Ever read a book listening to your favorite song?
By Nidhi ParikhMar 17, 2018
You would have either missed the lyrics or read the same page again and again. The truth is we are no good at multitasking. You either phase out one thing or you end up submitting two mediocre pieces of work. According to a study done at the University of London, subjects who multitasked while performing cognitive tasks experienced significant IQ drops. These IQ drops were in fact similar to what you see in individuals who skip a night of sleep or who smoke marijuana.
Being someone who carried a proud tag of being a multi-tasker, I was distressed reading this piece of information. That’s when the Pomodoro technique came to my rescue.
What is Pomodoro?
The Pomodoro technique was invented by Francesco Cirillo in the 1980s. Let us break it down into these five steps:
· Choose a task (It’s important that you choose just ONE)
· Set a timer for 25 minutes
· Work on that task without checking your Facebook, responding to emails or any other possible distractions.
· Take a 5 minute break (You just finished your first Pomodoro)
· Repeat the above steps four times after which you take a long break that stretches anywhere from 10–30 minutes.
How can it help you?
· AVOID DISTRACTIONS: Whatsapp messages, Facebook, memes, emails- there are a lot of distractions in your normal workday. It so happens that when I start researching on a topic, I skip on to topics that are nowhere what I am supposed to be writing about. The pomodoro technique helps me phase out from that unproductive loop.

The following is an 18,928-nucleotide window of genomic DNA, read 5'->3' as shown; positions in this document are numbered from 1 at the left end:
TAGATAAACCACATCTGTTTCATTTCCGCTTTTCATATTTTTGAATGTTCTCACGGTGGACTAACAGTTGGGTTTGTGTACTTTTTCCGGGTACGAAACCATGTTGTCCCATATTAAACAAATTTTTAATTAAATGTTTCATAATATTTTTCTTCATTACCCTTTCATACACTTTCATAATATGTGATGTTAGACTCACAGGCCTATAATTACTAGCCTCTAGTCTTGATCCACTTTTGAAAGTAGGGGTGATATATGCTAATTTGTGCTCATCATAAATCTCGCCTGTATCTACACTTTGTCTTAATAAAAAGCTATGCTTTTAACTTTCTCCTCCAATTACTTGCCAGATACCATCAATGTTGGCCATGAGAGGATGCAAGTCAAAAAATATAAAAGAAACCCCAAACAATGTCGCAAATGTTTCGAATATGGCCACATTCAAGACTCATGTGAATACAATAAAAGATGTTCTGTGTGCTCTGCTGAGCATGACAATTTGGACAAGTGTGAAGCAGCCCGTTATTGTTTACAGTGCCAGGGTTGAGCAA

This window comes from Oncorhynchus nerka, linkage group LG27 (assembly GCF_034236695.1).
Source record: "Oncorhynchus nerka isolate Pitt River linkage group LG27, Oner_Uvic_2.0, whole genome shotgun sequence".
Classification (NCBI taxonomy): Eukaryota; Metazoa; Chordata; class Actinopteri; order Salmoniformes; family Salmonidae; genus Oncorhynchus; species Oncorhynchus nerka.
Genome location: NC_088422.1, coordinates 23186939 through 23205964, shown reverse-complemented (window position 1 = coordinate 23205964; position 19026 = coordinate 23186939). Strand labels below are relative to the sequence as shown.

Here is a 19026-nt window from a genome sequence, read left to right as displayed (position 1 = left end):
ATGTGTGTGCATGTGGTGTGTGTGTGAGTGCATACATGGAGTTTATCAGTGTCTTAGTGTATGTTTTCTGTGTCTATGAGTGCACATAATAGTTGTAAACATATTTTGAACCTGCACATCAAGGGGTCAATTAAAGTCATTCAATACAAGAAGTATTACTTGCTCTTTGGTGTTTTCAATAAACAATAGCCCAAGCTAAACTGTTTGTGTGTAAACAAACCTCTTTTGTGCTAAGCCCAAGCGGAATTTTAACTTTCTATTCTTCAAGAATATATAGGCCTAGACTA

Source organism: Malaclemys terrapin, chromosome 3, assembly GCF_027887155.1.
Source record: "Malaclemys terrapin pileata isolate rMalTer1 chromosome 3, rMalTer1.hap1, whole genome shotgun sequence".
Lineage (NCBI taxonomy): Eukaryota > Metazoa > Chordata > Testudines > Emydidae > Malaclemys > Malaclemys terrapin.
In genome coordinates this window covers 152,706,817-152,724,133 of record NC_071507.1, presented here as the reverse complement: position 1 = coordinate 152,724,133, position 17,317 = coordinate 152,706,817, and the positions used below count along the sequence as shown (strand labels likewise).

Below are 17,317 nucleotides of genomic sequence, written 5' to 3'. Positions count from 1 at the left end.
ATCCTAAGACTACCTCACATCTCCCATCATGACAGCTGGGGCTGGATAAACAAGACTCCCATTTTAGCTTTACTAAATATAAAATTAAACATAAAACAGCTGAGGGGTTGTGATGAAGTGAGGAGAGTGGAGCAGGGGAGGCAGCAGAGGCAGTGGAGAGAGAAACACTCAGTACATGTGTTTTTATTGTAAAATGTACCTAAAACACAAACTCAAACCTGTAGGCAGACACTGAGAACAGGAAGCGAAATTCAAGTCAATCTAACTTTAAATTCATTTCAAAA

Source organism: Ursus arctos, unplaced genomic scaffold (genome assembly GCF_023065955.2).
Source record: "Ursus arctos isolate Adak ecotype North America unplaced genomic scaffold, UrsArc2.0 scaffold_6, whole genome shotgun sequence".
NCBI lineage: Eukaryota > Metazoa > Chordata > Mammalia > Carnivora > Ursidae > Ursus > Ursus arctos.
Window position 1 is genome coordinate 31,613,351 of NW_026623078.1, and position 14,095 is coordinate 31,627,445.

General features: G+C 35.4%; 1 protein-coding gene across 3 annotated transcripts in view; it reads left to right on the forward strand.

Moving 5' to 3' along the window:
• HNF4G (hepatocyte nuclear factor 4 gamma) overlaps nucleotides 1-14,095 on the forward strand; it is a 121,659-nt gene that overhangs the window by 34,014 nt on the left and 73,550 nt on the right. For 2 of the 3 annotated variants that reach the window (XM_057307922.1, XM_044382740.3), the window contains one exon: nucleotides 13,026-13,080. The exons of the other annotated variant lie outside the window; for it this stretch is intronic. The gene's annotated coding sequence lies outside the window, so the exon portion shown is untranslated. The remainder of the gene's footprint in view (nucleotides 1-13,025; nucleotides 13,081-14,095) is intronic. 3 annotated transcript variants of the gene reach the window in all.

· ELIMINATE BURNOUT: Having scheduled, timely breaks not only increases productivity but it reduces boredom and mental fatigue. A five-minute break spent resting your eyes or taking a mini stroll would make you feel rejuvenated for your next Pomodoro
· KNOW YOUR MOST PRODUCTIVE HOURS: I experimented a lot with the Pomodoro technique. The same group of tasks that took me two pomodoros to finish in the morning would stretch to three, sometimes to even four, after 4 p.m. That’s when I started scheduling work that requires comparatively less effort like responding to emails, finishing work reports, etc. in the evening.
· BE MORE REALISTIC: It is much easier to say, “I will complete one Pomodoro” than to say “I’ll finish writing that research paper” We all have a habit of adding so many tasks in our to-do list that we either have to shift it to tomorrow’s list or add more hours at the desk. Pomodoro helps us take only that work that we can complete.
· A BETTER WORK-LIFE BALANCE: When you don’t have a productive day at the office, you end up feeling guilty about it which weighs down on your free time. Pomodoro technique helps you complete your high-priority tasks in a better way which leaves you with ample time to do the things you love.
Make it work to your strength
Remember, you don’t have to follow the 25 minutes time literally. If you think you can focus on a task for longer or the task might take shorter duration, change the timing of the Pomodoro. Adjust it to suit your needs.
ACTION PLAN- Just start with one Pomodoro today and build your way from there.
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